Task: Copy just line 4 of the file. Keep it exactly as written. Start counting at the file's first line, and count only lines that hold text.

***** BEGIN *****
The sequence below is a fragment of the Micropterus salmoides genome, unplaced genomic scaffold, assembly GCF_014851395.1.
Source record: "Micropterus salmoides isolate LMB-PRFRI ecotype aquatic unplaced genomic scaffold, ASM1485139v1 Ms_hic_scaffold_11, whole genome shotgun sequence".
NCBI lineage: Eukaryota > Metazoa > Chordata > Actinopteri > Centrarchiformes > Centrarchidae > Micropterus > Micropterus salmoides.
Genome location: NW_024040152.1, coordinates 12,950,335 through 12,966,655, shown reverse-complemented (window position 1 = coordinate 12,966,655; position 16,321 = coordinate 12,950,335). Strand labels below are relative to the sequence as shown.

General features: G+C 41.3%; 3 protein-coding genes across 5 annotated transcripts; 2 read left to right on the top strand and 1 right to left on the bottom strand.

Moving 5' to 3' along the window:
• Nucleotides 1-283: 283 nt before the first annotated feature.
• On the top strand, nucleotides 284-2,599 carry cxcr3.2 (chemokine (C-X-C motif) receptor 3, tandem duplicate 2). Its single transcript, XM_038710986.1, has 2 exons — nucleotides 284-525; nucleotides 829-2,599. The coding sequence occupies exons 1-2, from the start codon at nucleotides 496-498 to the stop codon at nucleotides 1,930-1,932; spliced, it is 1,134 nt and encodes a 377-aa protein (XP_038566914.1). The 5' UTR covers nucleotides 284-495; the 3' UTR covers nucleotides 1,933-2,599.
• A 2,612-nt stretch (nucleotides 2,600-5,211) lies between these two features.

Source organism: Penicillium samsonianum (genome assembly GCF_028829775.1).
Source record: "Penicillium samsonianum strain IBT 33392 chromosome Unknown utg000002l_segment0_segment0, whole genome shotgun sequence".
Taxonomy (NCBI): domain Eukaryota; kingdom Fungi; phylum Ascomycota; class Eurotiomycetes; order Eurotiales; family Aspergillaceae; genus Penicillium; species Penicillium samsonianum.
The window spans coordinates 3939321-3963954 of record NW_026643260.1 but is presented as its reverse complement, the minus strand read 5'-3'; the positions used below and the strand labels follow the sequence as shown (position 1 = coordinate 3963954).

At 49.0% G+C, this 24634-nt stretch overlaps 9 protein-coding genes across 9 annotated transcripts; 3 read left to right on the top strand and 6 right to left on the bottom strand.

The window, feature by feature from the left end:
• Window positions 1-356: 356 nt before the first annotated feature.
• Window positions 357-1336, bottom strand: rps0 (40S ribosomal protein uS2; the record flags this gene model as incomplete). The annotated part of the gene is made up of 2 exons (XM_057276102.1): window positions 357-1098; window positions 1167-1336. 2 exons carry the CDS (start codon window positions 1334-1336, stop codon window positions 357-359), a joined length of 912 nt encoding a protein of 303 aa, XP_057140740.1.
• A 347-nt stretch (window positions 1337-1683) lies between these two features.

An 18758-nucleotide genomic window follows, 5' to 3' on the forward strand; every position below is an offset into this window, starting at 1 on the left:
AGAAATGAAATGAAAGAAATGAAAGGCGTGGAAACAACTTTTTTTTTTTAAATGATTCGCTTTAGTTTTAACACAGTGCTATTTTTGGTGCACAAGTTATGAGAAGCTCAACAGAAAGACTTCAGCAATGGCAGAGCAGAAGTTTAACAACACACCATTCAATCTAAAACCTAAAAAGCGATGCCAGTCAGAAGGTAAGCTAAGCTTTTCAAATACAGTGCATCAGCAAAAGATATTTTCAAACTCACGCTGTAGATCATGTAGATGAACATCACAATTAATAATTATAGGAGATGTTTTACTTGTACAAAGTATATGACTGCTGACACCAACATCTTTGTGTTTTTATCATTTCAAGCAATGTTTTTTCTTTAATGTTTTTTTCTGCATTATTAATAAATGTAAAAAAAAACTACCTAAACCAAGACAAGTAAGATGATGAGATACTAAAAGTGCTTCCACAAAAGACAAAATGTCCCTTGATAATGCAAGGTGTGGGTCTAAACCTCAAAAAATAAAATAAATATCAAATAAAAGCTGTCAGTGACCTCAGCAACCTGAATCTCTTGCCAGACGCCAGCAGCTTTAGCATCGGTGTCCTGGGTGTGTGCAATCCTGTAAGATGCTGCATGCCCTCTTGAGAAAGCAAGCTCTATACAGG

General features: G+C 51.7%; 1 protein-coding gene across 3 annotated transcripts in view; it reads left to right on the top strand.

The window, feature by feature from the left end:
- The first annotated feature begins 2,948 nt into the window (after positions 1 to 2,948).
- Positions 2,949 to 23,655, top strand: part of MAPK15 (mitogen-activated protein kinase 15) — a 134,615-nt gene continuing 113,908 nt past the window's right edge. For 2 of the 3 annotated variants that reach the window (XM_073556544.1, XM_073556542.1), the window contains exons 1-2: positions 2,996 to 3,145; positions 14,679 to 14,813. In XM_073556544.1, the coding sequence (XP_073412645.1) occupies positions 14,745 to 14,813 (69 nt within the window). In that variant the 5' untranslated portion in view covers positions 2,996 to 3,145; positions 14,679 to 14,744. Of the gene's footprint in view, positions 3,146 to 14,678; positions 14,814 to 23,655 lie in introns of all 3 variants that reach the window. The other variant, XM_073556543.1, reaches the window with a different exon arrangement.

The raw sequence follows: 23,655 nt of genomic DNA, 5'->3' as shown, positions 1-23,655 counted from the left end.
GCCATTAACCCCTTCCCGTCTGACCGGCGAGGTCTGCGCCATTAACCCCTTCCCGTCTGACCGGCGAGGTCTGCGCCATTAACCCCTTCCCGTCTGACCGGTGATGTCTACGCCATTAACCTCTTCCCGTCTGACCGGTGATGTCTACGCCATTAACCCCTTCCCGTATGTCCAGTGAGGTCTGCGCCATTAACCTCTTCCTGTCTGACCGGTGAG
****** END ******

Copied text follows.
Genome location: NW_024040152.1, coordinates 12,950,335 through 12,966,655, shown reverse-complemented (window position 1 = coordinate 12,966,655; position 16,321 = coordinate 12,950,335). Strand labels below are relative to the sequence as shown.